The potato casserole, perunalaatikko, takes even more time to prepare than the other two. It needs to be sweetened over night so it should be started the night before. It is also completely in the hands of the food gods to decide whether the sweetening is successful or not. It's a combination of using the right potatoes and having the right temperature for the sweetening process. But no worries, the sweetening process is an old cooking process used before sugar was available. It's a process where the starch in the food is enzymatically broken down to shorter chained carbohydrates, i.e. sugar. These days, you can achieve the same by adding syrup. But I love the tradition of making the casserole using the traditional way. And last year was finally the year when I had a successful sweetening process. I'm not exactly sure what the key to success was, I think it was the right potatoes combined with pure luck.

I nicked the recipe for the potato casserole from the Finnish cooking web site Kotikokki, but most recipes for the casserole are pretty similar. Make sure to pick a starchy, or floury, potato. If it says "good for mash" on the pack, you have pretty much got what you are looking for.

Finnish sweetened potato casserole:
2 kg floury potatoes
2 dl (200 ml, 3/4 cups plus one tbsp) plain flour
50 g butter
0.5-1 l milk (I like to use full fat, as it is Christmas after all...)
2 tbsp syrup (if sweetening is not successful)
salt to taste (start with about 2-3 tsp)

The howto:
Peel and chop potatoes. Cook in salted water until soft, pour off the water and mash potatoes. Let the mash cool until about 50 degrees C (feels warm but not hot), add half of the butter and half of the flour into the mash and mix well. Sprinkle the rest of the flour on top of the mash, put the lid back onto the saucepan and let sweeten in a warm place for at least 6 hours, or over night. The temperature should stay between 50 and 75 degrees C, but I wrapped my saucepan in a towel and left in the kitchen over night and the sweetening process worked well. The next morning you should find your mash softer than it was the night before, and with a sweeter flavour. The mash also changes colour to almost grey on top where the flour was. Give the mash a good mix, and add milk until soft (softer than normal mash, but not quite runny). If the sweetening has not been successful, also add the syrup for extra sweetness. Mix in salt to taste. Place in one big or two medium sized oven proof buttered bowls and dot the rest of the butter on top of the casserole. The casserole will bubble while cooking, so leave one and a half to two inches space in the bowls. Cook in 200 degrees for the first 30 minutes and then in 150 degrees for another two hours. The casserole will turn dark around the edges of the bowl. I love this crunchy bit, but you can just leave it uneaten if you find it unappetising. If the top gets too dark, you can cover the casserole with aluminium foil when baking.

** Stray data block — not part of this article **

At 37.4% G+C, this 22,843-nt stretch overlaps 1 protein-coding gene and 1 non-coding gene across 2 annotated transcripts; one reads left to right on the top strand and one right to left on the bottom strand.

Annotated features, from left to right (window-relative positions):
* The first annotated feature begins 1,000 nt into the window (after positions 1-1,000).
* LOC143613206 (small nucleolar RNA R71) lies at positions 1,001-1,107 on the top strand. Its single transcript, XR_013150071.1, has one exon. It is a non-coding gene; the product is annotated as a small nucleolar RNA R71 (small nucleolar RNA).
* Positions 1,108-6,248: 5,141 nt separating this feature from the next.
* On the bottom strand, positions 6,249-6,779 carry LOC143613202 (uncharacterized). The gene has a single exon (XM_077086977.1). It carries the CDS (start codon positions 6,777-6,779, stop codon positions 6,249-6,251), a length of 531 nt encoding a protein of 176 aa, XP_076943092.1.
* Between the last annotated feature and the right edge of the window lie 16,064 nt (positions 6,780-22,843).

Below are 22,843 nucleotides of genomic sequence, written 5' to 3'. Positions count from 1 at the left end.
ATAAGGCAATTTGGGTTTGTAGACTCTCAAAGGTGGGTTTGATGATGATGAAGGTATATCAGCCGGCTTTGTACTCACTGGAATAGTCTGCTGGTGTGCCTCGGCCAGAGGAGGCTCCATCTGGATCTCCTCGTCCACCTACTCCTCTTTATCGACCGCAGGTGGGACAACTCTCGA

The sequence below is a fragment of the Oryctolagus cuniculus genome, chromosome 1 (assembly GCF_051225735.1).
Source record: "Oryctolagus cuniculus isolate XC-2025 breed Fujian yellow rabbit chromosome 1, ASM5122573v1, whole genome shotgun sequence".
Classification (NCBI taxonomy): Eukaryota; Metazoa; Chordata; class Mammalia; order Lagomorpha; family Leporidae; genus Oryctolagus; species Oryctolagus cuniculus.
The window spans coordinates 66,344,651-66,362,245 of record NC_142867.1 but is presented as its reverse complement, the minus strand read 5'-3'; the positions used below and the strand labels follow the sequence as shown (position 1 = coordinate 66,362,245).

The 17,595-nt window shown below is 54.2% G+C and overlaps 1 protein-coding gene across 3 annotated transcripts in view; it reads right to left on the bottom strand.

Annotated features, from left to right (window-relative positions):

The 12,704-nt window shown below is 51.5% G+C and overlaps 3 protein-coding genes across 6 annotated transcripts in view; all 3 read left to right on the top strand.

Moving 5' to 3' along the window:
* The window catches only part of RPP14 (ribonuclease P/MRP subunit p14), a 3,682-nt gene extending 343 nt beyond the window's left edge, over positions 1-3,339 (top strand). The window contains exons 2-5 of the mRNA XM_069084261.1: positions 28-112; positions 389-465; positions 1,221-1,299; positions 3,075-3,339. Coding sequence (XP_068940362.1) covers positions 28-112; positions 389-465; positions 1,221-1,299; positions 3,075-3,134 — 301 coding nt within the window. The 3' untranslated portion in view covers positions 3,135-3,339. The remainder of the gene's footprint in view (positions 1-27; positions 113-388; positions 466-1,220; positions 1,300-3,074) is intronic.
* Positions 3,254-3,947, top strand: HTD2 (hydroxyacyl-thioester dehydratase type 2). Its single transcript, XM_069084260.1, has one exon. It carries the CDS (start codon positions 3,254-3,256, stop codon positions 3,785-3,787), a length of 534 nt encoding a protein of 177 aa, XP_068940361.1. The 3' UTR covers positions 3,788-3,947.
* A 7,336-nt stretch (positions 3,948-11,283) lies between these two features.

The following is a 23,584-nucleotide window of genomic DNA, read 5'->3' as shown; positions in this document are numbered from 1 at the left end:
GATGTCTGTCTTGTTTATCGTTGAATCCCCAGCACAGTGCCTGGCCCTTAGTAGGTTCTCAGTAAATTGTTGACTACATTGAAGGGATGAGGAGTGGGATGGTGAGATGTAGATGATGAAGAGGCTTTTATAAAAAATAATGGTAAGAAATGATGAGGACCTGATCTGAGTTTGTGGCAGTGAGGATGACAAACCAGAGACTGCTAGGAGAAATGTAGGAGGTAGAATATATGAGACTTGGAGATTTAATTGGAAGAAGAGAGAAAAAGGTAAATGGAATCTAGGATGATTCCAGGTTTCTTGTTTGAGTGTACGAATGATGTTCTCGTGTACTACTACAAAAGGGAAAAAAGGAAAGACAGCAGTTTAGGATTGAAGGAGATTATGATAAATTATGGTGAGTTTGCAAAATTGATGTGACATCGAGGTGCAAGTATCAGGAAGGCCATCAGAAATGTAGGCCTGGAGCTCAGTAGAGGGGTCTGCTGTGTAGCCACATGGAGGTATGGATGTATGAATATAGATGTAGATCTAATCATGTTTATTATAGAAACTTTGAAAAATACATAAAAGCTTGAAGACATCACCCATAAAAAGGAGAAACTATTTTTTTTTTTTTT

The verdict:
I have had varying success with this dish through the years. Last Christmas it turned out perfect. The reason I like the traditional sweetening instead of taking the easy way out of just using syrup is that it tastes different, or maybe that's in my head but I think it's sweet but not too sweet. But each to their own. Year after year one of the subjects being discussed during the Christmas dinner is whether that year's potato casserole is as good as the one Mum/Grandma made and whether it's better or worse than the year before.